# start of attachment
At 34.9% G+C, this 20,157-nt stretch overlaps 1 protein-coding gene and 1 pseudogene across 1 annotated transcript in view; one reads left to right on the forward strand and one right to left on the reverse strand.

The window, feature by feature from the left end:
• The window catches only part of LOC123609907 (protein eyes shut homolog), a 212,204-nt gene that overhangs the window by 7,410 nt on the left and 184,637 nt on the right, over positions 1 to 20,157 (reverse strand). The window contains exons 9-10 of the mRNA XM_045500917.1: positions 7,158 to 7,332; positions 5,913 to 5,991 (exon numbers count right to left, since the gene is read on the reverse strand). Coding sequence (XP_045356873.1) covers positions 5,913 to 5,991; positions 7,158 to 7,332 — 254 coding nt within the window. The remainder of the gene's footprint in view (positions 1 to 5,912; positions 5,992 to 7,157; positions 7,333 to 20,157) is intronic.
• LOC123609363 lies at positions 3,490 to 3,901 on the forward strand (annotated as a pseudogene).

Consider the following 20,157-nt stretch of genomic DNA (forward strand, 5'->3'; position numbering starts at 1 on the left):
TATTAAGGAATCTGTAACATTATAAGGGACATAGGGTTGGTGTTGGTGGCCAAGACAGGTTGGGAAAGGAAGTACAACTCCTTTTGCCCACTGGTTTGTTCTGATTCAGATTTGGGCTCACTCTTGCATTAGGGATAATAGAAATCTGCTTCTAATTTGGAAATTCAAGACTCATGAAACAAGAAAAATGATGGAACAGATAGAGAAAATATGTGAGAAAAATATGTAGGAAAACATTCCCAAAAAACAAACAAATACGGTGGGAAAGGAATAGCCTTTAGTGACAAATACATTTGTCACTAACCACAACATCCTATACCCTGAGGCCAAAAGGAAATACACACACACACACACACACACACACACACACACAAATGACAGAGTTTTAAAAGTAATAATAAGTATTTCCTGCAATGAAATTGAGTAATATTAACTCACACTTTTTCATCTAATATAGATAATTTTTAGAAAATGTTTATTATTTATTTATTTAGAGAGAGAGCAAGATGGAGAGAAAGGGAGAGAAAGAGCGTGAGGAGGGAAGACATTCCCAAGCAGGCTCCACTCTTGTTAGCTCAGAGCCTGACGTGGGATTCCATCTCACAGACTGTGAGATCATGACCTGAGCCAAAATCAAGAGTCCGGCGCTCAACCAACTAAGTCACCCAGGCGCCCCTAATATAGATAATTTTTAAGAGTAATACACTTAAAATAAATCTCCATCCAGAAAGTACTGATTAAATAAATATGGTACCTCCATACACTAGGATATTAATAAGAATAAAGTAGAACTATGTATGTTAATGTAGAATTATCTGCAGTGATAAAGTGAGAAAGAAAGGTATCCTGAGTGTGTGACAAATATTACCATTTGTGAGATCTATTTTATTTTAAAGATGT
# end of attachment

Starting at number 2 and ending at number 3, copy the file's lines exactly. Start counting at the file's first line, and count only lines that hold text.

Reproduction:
The window, feature by feature from the left end:
• The window catches only part of LOC123609907 (protein eyes shut homolog), a 212,204-nt gene that overhangs the window by 7,410 nt on the left and 184,637 nt on the right, over positions 1 to 20,157 (reverse strand). The window contains exons 9-10 of the mRNA XM_045500917.1: positions 7,158 to 7,332; positions 5,913 to 5,991 (exon numbers count right to left, since the gene is read on the reverse strand). Coding sequence (XP_045356873.1) covers positions 5,913 to 5,991; positions 7,158 to 7,332 — 254 coding nt within the window. The remainder of the gene's footprint in view (positions 1 to 5,912; positions 5,992 to 7,157; positions 7,333 to 20,157) is intronic.